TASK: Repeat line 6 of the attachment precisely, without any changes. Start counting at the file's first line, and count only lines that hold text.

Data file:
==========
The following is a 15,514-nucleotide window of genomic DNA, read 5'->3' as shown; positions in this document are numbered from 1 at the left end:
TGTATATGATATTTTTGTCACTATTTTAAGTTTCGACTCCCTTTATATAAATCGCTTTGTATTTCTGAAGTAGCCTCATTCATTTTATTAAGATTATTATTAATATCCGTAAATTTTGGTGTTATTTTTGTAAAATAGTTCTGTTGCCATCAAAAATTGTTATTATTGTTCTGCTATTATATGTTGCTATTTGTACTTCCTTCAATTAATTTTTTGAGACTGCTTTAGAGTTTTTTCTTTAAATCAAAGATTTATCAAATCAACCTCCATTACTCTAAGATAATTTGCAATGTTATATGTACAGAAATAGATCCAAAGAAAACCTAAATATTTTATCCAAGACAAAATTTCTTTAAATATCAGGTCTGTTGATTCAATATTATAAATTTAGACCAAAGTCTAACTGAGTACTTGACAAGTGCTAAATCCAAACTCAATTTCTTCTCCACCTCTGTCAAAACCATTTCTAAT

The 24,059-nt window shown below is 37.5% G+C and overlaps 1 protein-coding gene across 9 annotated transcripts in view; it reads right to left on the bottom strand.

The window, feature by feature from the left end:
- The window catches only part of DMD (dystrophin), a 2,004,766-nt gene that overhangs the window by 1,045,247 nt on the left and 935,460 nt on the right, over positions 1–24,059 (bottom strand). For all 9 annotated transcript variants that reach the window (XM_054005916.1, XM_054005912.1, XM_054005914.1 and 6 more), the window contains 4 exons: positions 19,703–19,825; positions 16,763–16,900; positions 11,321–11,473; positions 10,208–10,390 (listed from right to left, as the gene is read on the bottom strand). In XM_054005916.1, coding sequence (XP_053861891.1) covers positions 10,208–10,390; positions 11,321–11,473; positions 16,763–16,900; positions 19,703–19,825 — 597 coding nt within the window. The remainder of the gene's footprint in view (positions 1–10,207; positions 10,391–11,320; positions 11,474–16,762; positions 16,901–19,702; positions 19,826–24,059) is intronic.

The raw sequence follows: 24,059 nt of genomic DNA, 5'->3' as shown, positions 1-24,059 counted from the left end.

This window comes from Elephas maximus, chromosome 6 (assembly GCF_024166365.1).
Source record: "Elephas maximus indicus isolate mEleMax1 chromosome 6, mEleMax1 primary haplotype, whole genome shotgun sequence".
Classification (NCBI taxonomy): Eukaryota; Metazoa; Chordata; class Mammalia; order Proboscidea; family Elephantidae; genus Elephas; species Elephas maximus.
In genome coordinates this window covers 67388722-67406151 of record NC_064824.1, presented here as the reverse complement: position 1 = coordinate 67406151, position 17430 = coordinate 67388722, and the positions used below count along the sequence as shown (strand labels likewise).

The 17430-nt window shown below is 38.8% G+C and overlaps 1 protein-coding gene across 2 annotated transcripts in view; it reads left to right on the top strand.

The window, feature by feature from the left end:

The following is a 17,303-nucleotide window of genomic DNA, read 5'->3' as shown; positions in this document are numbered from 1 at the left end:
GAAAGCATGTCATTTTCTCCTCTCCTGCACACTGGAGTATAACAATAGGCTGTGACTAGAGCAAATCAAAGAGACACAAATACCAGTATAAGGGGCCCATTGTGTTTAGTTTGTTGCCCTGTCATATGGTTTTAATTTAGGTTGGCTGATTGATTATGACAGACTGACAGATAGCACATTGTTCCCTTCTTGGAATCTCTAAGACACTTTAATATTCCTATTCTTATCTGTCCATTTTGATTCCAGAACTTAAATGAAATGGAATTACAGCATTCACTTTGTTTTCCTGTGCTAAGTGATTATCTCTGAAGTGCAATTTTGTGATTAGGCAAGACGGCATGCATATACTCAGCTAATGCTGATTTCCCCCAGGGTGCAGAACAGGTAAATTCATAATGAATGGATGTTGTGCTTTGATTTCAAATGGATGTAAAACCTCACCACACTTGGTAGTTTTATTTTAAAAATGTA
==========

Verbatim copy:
The raw sequence follows: 24,059 nt of genomic DNA, 5'->3' as shown, positions 1-24,059 counted from the left end.